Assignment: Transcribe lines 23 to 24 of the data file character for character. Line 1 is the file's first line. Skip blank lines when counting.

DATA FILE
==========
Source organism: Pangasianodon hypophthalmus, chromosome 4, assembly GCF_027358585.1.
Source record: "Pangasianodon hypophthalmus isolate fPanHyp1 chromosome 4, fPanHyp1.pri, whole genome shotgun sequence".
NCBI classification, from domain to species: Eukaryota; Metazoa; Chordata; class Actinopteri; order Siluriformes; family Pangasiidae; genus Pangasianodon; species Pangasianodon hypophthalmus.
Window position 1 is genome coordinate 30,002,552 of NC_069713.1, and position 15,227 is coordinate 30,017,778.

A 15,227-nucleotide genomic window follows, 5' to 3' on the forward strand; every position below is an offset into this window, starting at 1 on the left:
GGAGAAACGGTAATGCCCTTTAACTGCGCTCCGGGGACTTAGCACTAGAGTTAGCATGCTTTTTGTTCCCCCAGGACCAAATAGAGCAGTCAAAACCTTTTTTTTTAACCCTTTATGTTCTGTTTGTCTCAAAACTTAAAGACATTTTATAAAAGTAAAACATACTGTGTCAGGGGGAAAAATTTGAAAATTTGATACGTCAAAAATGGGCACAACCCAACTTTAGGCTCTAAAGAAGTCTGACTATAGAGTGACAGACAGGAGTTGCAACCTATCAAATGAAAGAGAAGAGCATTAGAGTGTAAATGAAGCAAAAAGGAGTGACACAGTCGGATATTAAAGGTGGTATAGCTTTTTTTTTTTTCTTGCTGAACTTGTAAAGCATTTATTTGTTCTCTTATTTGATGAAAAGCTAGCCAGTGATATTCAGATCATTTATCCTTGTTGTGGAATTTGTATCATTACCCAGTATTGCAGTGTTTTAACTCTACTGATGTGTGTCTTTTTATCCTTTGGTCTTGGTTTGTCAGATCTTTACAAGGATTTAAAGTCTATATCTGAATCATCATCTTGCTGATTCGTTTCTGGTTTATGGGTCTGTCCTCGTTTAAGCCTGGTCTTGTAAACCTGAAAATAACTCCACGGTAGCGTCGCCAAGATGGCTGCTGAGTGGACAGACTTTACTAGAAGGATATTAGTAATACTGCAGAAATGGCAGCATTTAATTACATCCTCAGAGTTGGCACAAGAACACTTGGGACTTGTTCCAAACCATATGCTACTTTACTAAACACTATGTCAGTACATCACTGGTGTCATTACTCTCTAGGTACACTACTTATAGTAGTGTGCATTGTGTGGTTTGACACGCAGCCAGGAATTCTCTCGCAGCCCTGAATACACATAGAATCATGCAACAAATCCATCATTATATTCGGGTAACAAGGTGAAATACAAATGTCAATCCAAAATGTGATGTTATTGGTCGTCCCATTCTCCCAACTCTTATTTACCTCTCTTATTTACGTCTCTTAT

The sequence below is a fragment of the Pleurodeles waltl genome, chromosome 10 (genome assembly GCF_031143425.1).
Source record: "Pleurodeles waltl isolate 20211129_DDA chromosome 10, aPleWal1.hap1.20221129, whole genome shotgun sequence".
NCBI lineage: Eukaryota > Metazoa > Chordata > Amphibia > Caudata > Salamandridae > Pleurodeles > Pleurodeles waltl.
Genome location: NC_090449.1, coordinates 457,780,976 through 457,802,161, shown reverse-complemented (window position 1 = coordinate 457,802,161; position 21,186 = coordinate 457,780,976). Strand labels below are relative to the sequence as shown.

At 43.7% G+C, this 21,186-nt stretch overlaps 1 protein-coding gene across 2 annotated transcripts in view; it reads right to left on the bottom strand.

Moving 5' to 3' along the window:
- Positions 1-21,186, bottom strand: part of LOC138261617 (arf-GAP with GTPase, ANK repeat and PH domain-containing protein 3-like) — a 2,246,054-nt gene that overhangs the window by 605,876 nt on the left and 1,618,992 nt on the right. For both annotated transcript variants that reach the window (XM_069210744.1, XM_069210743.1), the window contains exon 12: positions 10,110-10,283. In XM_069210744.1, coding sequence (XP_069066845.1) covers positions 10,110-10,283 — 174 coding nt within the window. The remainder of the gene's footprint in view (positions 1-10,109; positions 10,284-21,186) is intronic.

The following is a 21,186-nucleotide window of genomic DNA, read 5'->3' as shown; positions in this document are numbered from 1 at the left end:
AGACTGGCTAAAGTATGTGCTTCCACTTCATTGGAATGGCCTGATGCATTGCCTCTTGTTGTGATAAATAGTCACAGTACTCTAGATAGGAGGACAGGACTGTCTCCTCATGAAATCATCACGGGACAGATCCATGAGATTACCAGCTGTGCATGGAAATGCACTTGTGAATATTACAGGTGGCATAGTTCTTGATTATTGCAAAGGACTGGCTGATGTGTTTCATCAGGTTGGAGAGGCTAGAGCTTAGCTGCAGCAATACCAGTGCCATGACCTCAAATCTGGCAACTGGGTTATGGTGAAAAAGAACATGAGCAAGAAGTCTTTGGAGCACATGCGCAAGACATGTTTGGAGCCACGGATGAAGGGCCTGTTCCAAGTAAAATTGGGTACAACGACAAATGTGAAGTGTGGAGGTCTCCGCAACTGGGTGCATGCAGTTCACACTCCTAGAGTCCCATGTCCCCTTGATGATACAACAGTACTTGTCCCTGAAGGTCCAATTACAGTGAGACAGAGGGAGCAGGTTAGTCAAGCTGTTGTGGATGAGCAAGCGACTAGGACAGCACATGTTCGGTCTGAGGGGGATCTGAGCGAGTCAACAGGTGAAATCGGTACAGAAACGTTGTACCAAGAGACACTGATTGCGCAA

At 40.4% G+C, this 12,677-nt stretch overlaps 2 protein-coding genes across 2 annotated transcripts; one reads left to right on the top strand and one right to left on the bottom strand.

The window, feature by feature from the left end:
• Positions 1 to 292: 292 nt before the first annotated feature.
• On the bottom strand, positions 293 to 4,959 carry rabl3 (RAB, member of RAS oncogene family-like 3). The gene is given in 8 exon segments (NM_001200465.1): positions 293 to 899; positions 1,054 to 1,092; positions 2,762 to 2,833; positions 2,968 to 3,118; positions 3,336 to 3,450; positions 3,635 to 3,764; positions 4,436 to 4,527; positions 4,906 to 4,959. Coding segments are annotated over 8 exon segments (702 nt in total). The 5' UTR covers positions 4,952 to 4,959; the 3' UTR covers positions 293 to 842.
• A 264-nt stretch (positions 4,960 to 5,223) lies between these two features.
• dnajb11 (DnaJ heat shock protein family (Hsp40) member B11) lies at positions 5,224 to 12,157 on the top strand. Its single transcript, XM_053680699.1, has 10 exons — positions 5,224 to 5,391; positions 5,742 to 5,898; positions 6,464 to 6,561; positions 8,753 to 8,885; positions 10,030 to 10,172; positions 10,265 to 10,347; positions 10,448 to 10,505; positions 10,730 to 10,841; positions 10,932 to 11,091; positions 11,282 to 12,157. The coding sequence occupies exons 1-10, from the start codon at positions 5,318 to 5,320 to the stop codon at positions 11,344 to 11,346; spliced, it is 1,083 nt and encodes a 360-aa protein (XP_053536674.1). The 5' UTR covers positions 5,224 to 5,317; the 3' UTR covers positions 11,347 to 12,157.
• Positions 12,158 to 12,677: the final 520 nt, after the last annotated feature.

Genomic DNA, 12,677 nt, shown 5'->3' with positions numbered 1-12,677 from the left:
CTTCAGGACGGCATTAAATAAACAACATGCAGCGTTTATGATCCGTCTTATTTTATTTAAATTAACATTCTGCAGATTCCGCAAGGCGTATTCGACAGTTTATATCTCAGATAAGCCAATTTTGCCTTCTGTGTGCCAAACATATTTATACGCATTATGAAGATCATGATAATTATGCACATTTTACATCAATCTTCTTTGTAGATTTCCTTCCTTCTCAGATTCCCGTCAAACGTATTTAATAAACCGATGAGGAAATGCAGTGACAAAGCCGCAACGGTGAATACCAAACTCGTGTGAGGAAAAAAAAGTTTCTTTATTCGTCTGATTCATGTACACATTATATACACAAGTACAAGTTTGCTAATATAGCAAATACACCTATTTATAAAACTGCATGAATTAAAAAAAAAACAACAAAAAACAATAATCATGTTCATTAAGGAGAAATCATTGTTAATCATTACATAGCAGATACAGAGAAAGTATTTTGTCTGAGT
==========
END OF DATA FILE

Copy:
Genomic DNA, 12,677 nt, shown 5'->3' with positions numbered 1-12,677 from the left:
CTTCAGGACGGCATTAAATAAACAACATGCAGCGTTTATGATCCGTCTTATTTTATTTAAATTAACATTCTGCAGATTCCGCAAGGCGTATTCGACAGTTTATATCTCAGATAAGCCAATTTTGCCTTCTGTGTGCCAAACATATTTATACGCATTATGAAGATCATGATAATTATGCACATTTTACATCAATCTTCTTTGTAGATTTCCTTCCTTCTCAGATTCCCGTCAAACGTATTTAATAAACCGATGAGGAAATGCAGTGACAAAGCCGCAACGGTGAATACCAAACTCGTGTGAGGAAAAAAAAGTTTCTTTATTCGTCTGATTCATGTACACATTATATACACAAGTACAAGTTTGCTAATATAGCAAATACACCTATTTATAAAACTGCATGAATTAAAAAAAAAACAACAAAAAACAATAATCATGTTCATTAAGGAGAAATCATTGTTAATCATTACATAGCAGATACAGAGAAAGTATTTTGTCTGAGT